A new framework for regulating virtual asset businesses in the Cayman Islands will add a welcome degree of certainty and help maintain the jurisdiction’s position as an attractive domicile for legitimate virtual asset businesses, according to Ogier partner Bradley Kruger.
Introduced by the Cayman Islands Government on 20 May, the new Virtual Assets (Service Providers) Law (VASP Law) which will come into force upon issue of a commencement order, derives from recommendations made by the Financial Action Task Force to provide for the regulation of virtual asset businesses and for the registration and licensing of persons who are providing ‘virtual asset services’.
According to definitions outlined in the VASP Law, it will likely capture all cryptocurrencies, security tokens, utility tokens or other digital assets that are tradeable or transferable, with the exception of digital fiat currencies, and applies to any person, service provider or intermediary providing virtual asset services, such as issuing virtual assets, virtual asset trading platforms and custody services.
Under the new law, those wishing to undertake virtual asset services from the Cayman Islands must register and/or receive an appropriate license from the Cayman Islands Monetary Authority (CIMA), and will be subject to ongoing requirements, such as providing regular audited accounts and undertaking AML audits.
The VASP Law also introduces the concept of a sandbox licence that provides CIMA with the flexibility to regulate relevant businesses that utilise innovative technologies and activities by imposing additional requirements to, or allowing certain exemptions from, the standard requirements within the VASP Law.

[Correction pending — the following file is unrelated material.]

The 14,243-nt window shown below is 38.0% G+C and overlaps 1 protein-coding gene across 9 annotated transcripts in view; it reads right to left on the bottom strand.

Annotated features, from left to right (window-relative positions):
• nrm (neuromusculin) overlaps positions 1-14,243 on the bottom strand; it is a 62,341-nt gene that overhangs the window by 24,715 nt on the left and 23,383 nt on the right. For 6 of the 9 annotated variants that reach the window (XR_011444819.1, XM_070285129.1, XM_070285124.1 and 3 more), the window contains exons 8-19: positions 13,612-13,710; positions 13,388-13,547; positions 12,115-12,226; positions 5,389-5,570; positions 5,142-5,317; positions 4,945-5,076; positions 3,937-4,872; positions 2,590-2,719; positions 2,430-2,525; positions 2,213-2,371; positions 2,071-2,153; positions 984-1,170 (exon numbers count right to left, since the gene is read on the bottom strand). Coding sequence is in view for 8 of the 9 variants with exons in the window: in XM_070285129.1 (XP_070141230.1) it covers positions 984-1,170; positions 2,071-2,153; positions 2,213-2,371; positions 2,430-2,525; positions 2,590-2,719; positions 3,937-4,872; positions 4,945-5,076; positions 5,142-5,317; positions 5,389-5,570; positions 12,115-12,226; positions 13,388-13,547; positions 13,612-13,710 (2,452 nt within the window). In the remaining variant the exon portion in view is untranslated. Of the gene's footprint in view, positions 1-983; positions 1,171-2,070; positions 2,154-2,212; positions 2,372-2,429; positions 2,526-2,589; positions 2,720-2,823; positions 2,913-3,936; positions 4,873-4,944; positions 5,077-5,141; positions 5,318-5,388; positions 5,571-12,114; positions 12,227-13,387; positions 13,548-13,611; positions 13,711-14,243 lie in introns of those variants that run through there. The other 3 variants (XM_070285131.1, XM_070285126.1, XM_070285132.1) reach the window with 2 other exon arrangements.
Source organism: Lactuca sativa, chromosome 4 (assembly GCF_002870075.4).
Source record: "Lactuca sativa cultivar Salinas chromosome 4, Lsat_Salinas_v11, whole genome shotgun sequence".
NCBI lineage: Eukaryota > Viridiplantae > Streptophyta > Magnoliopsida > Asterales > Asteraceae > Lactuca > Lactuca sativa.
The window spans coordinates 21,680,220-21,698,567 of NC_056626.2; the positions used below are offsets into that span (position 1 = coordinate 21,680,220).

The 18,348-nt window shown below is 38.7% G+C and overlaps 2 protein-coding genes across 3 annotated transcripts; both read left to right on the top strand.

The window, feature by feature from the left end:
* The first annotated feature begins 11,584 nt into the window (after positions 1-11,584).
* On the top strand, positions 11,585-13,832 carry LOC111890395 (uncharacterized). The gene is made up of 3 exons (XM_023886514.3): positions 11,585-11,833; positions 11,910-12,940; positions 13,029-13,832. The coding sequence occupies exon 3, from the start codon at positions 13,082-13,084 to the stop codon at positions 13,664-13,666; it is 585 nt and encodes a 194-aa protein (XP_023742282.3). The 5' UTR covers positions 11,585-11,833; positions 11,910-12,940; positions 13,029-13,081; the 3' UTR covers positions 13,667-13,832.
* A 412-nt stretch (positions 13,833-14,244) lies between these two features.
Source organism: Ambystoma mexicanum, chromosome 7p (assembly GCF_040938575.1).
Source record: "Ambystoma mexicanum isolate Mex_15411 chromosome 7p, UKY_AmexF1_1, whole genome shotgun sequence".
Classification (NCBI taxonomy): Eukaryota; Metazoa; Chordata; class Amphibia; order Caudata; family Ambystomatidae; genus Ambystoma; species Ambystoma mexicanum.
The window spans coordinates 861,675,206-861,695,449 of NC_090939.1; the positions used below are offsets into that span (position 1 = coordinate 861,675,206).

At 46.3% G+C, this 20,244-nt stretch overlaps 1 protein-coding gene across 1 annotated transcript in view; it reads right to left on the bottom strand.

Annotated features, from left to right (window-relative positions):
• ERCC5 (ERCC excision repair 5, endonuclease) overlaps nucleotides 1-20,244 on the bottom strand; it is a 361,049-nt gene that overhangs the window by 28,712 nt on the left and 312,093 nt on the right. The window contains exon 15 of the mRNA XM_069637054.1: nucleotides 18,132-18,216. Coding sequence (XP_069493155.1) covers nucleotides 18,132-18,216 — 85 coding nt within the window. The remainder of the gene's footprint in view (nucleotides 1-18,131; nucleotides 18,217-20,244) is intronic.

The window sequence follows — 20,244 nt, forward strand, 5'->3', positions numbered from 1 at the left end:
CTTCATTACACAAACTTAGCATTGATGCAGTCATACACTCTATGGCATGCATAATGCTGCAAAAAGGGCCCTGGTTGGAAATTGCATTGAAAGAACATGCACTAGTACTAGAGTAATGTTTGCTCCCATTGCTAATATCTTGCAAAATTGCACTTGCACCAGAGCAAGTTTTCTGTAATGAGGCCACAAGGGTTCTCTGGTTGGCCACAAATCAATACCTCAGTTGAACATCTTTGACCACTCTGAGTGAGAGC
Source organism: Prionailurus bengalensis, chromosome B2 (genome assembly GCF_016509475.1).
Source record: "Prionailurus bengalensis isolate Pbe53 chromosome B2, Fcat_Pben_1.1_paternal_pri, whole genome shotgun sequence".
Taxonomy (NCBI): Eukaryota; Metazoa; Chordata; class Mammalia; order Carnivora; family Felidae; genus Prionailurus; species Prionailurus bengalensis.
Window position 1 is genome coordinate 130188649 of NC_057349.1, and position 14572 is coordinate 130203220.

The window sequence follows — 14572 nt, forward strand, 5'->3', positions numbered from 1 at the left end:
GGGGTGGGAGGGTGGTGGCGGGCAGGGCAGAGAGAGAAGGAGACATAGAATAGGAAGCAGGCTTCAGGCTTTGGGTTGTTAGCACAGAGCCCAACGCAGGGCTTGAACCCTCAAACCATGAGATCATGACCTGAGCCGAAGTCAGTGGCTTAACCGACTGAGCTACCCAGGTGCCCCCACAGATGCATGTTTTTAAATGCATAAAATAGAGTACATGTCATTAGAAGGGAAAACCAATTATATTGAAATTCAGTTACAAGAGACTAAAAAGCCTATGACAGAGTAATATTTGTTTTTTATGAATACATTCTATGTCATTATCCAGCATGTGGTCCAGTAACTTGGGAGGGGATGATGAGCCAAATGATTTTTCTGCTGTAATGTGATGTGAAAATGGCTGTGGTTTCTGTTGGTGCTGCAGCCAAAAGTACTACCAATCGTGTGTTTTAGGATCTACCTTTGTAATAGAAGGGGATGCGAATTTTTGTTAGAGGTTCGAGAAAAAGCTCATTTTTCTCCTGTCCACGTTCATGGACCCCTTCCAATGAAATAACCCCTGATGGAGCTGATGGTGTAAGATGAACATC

Meanwhile, the Government has also amended a number of existing laws to extend to virtual assets. These include amendments to the Mutual Funds Law and the Securities Investment Business Law, which are expected to come into force at the same time as the VASP Law.
Commenting on the new framework, Kruger, an Ogier partner in the Cayman Islands, says: “The VASP Law, in conjunction with the other legislative amendments, provides a coherent framework that will add a welcome degree of certainty for businesses intending to issue virtual assets and businesses carrying on or intending to carry on virtual asset services. Importantly, the Cayman Government’s intention has been to provide for appropriate regulation without stifling innovation. As such, it should help to maintain Cayman’s position as an attractive domicile for legitimate virtual asset businesses.”